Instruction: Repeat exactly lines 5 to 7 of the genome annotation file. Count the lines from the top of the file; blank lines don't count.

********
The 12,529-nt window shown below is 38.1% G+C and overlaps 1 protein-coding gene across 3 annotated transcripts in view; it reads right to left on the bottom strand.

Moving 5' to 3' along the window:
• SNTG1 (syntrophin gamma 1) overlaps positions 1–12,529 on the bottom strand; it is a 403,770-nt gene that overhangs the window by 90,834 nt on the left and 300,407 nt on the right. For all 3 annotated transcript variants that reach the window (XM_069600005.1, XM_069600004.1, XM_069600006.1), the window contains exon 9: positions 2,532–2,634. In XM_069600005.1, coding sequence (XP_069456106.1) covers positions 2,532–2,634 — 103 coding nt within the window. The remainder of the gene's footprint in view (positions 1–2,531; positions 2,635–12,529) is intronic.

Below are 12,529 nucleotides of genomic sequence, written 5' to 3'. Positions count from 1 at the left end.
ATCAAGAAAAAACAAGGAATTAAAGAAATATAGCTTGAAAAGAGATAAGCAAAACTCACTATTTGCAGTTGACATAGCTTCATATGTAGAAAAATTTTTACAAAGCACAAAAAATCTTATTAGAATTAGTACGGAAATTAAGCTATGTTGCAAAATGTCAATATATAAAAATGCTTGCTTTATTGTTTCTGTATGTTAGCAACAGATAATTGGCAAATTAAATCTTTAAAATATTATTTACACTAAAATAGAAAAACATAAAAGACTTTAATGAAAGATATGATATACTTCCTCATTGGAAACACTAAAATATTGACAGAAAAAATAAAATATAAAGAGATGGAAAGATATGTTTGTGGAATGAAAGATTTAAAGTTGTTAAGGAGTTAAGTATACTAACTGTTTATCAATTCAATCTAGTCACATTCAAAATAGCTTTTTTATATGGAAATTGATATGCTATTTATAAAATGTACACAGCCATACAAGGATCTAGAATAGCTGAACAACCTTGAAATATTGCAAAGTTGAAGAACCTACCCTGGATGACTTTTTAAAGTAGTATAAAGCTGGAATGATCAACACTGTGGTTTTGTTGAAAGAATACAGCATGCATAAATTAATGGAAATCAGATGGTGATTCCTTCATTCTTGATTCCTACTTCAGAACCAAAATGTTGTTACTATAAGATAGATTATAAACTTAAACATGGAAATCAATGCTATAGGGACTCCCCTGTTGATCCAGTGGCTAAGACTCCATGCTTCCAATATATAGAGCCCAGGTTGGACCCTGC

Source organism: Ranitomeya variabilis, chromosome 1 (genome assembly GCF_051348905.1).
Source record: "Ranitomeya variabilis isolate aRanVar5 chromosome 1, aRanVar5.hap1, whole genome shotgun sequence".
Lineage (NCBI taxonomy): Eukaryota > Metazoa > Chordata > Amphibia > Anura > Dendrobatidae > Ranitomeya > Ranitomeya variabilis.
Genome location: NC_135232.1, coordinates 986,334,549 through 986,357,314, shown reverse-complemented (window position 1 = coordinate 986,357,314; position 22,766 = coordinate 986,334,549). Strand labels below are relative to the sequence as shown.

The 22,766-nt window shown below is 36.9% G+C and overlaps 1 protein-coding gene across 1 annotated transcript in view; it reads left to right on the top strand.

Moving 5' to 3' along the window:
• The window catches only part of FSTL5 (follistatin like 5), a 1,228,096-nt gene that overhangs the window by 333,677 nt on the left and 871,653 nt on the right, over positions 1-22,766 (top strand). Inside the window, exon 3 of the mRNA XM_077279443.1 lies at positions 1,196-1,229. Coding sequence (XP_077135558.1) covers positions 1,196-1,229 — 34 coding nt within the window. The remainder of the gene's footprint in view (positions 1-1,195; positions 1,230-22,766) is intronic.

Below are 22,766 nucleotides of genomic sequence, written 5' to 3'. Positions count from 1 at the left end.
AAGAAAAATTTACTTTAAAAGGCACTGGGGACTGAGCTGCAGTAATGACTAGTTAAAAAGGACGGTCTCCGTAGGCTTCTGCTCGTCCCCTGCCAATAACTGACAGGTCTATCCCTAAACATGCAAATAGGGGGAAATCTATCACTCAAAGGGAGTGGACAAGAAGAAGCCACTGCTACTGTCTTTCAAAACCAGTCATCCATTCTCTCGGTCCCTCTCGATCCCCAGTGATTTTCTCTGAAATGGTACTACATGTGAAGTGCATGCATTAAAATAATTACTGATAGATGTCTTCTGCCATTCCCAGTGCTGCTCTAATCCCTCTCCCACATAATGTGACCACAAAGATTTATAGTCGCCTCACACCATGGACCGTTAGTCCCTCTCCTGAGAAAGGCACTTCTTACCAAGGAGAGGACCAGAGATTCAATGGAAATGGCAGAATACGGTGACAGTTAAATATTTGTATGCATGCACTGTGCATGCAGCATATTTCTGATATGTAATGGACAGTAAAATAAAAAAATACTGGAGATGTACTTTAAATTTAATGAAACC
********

ATCAAGAAAAAACAAGGAATTAAAGAAATATAGCTTGAAAAGAGATAAGCAAAACTCACTATTTGCAGTTGACATAGCTTCATATGTAGAAAAATTTTTACAAAGCACAAAAAATCTTATTAGAATTAGTACGGAAATTAAGCTATGTTGCAAAATGTCAATATATAAAAATGCTTGCTTTATTGTTTCTGTATGTTAGCAACAGATAATTGGCAAATTAAATCTTTAAAATATTATTTACACTAAAATAGAAAAACATAAAAGACTTTAATGAAAGATATGATATACTTCCTCATTGGAAACACTAAAATATTGACAGAAAAAATAAAATATAAAGAGATGGAAAGATATGTTTGTGGAATGAAAGATTTAAAGTTGTTAAGGAGTTAAGTATACTAACTGTTTATCAATTCAATCTAGTCACATTCAAAATAGCTTTTTTATATGGAAATTGATATGCTATTTATAAAATGTACACAGCCATACAAGGATCTAGAATAGCTGAACAACCTTGAAATATTGCAAAGTTGAAGAACCTACCCTGGATGACTTTTTAAAGTAGTATAAAGCTGGAATGATCAACACTGTGGTTTTGTTGAAAGAATACAGCATGCATAAATTAATGGAAATCAGATGGTGATTCCTTCATTCTTGATTCCTACTTCAGAACCAAAATGTTGTTACTATAAGATAGATTATAAACTTAAACATGGAAATCAATGCTATAGGGACTCCCCTGTTGATCCAGTGGCTAAGACTCCATGCTTCCAATATATAGAGCCCAGGTTGGACCCTGC

Source organism: Ranitomeya variabilis, chromosome 1 (genome assembly GCF_051348905.1).
Source record: "Ranitomeya variabilis isolate aRanVar5 chromosome 1, aRanVar5.hap1, whole genome shotgun sequence".